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9 ways to improve your company's CRM system

Jennifer Lonoff Schiff | May 20, 2014
Customer relationship experts share their top tips for managing customer interactions and getting the most out of your CRM software.

Then after the sales call, "sales reps should keep track of which content resonates the most," such as "where your customers are clicking, what mobile devices they are using to find content, with which pieces of content they are engaging, for how long, how often, with whom they share that content, and so on," Padelford says.

"Once you have this level of information, you will not only understand your customer's current needs but will be able to predict future needs, hone your content accordingly and confidently plan your next approach," Padelford says

Don't think of — or use — CRM as a standalone sales automation system. "Too often, companies assume that CRM starts and stops with sales," says Glenn Burnside, executive vice president of Engineering at Headspring, a provider of tailored software solutions, including CRM.

"As a result, they leave other departments out of the loop, limiting or completely denying them access to the system, and failing to properly integrate their CRM with other client-facing or client-informing systems," Burnside says. "For example, if you leave your Service Desk and CRM system unintegrated, your front-line support team may not be aware of recent changes to a customer's status or interactions that the sales team has had with them, so they miss out on a lot of opportunities to engage and build relationships."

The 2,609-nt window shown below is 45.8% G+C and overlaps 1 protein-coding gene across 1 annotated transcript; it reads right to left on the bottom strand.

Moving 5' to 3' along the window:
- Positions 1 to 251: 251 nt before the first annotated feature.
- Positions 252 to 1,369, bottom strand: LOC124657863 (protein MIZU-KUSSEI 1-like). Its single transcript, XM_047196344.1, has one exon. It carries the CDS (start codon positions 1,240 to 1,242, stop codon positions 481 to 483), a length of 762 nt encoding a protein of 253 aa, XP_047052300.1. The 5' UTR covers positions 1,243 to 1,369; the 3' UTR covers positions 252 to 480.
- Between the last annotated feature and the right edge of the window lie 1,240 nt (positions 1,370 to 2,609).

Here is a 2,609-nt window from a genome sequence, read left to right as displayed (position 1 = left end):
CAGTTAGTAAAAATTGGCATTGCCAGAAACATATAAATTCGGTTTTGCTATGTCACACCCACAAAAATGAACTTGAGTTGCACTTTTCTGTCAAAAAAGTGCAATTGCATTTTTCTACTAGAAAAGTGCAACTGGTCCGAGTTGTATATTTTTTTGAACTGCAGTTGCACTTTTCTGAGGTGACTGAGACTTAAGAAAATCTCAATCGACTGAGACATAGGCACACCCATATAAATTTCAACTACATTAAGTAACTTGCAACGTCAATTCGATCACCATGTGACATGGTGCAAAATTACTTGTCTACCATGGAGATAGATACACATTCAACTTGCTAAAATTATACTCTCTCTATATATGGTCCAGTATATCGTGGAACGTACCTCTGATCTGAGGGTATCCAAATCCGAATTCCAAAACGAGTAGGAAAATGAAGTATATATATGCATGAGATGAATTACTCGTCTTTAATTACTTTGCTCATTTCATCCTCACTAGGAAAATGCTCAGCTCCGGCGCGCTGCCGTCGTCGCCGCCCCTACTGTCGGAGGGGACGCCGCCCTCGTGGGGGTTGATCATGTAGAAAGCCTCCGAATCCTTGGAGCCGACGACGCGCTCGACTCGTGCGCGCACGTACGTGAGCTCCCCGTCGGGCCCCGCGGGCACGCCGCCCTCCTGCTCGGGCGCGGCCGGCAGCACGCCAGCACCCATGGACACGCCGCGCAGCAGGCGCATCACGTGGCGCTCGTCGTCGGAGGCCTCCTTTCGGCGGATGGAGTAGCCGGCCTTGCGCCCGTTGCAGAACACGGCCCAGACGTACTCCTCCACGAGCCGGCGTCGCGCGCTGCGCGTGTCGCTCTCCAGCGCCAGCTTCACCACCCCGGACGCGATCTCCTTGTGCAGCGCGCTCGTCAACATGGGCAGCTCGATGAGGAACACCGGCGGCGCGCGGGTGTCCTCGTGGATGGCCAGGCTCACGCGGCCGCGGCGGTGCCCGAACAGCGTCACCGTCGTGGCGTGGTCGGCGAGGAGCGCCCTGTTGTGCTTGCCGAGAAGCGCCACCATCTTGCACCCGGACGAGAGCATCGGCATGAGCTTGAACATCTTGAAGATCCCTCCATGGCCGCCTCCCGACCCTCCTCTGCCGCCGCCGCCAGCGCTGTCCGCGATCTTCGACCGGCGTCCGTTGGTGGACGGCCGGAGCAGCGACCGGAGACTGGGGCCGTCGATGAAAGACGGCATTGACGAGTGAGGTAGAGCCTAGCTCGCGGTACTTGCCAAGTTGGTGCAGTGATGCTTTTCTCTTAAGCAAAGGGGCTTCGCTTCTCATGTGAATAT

"Companies should never think of CRM as a standalone system," says Eric Berridge, CEO of Bluewolf, a cloud consultancy. "Strategic integration of customer data from across different business systems can produce a highly personalized and even predictive marketing and sales approach," he says.

Get in sync. "If your CRM doesn't automatically sync with your calendar and import all of your client-related meetings, then you should really think about breaking up with it," says Geoff McQueen, founder and CEO of AffinityLive, a creator of business automation software. "If your CRM doesn't know about these most important client interactions without you needing to double-enter them yourself (and keep track of changes and cancellations), you're going to stop trusting it to be accurate."

A good CRM system should allow you "to schedule an appointment with a client from Outlook, your Google Calendar or your smartphone calendar, send the client an invite and know that your CRM has made a note and record about this client event," McQueen says.

Keep data up to date. "It's critical to have a consistent process for updating and managing customer data," says Holly Anderson, product marketing manager at K2, a provider of business process application software. "It can be difficult to get all your sales reps to enter customer information every time they're working on a deal, but by providing an easy-to-use application, you can ensure that accurate data is collected every time."

 

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